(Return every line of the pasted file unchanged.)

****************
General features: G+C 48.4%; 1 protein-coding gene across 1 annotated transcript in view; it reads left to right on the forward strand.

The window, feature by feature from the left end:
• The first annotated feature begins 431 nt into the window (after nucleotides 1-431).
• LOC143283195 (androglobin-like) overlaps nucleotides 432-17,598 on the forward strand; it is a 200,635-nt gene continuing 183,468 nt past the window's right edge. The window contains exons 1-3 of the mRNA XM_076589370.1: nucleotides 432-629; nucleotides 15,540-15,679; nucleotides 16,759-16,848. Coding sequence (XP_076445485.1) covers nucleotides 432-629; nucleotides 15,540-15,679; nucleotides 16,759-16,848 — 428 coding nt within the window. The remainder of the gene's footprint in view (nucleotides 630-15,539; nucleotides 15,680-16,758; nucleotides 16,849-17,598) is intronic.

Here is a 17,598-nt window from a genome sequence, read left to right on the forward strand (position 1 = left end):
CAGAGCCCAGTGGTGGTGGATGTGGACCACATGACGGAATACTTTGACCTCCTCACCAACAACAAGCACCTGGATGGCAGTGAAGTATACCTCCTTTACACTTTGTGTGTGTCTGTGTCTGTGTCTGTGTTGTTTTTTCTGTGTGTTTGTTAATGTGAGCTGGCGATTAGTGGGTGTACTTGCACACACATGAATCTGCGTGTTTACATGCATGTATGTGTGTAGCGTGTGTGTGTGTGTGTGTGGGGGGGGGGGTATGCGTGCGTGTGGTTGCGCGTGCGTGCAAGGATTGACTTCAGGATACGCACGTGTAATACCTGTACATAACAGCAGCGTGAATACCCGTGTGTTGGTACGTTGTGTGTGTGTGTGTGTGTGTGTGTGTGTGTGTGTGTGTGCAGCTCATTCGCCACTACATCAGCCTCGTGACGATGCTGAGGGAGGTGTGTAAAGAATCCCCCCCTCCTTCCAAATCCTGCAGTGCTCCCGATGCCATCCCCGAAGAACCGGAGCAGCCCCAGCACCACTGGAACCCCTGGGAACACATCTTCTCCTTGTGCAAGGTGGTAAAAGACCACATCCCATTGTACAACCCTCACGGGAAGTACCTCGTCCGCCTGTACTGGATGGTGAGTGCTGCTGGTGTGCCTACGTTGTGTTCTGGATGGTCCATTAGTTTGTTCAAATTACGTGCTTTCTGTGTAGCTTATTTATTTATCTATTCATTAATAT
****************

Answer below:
General features: G+C 48.4%; 1 protein-coding gene across 1 annotated transcript in view; it reads left to right on the forward strand.

The window, feature by feature from the left end:
• The first annotated feature begins 431 nt into the window (after nucleotides 1-431).
• LOC143283195 (androglobin-like) overlaps nucleotides 432-17,598 on the forward strand; it is a 200,635-nt gene continuing 183,468 nt past the window's right edge. The window contains exons 1-3 of the mRNA XM_076589370.1: nucleotides 432-629; nucleotides 15,540-15,679; nucleotides 16,759-16,848. Coding sequence (XP_076445485.1) covers nucleotides 432-629; nucleotides 15,540-15,679; nucleotides 16,759-16,848 — 428 coding nt within the window. The remainder of the gene's footprint in view (nucleotides 630-15,539; nucleotides 15,680-16,758; nucleotides 16,849-17,598) is intronic.

Here is a 17,598-nt window from a genome sequence, read left to right on the forward strand (position 1 = left end):
CAGAGCCCAGTGGTGGTGGATGTGGACCACATGACGGAATACTTTGACCTCCTCACCAACAACAAGCACCTGGATGGCAGTGAAGTATACCTCCTTTACACTTTGTGTGTGTCTGTGTCTGTGTCTGTGTTGTTTTTTCTGTGTGTTTGTTAATGTGAGCTGGCGATTAGTGGGTGTACTTGCACACACATGAATCTGCGTGTTTACATGCATGTATGTGTGTAGCGTGTGTGTGTGTGTGTGTGGGGGGGGGGGTATGCGTGCGTGTGGTTGCGCGTGCGTGCAAGGATTGACTTCAGGATACGCACGTGTAATACCTGTACATAACAGCAGCGTGAATACCCGTGTGTTGGTACGTTGTGTGTGTGTGTGTGTGTGTGTGTGTGTGTGTGTGTGTGCAGCTCATTCGCCACTACATCAGCCTCGTGACGATGCTGAGGGAGGTGTGTAAAGAATCCCCCCCTCCTTCCAAATCCTGCAGTGCTCCCGATGCCATCCCCGAAGAACCGGAGCAGCCCCAGCACCACTGGAACCCCTGGGAACACATCTTCTCCTTGTGCAAGGTGGTAAAAGACCACATCCCATTGTACAACCCTCACGGGAAGTACCTCGTCCGCCTGTACTGGATGGTGAGTGCTGCTGGTGTGCCTACGTTGTGTTCTGGATGGTCCATTAGTTTGTTCAAATTACGTGCTTTCTGTGTAGCTTATTTATTTATCTATTCATTAATAT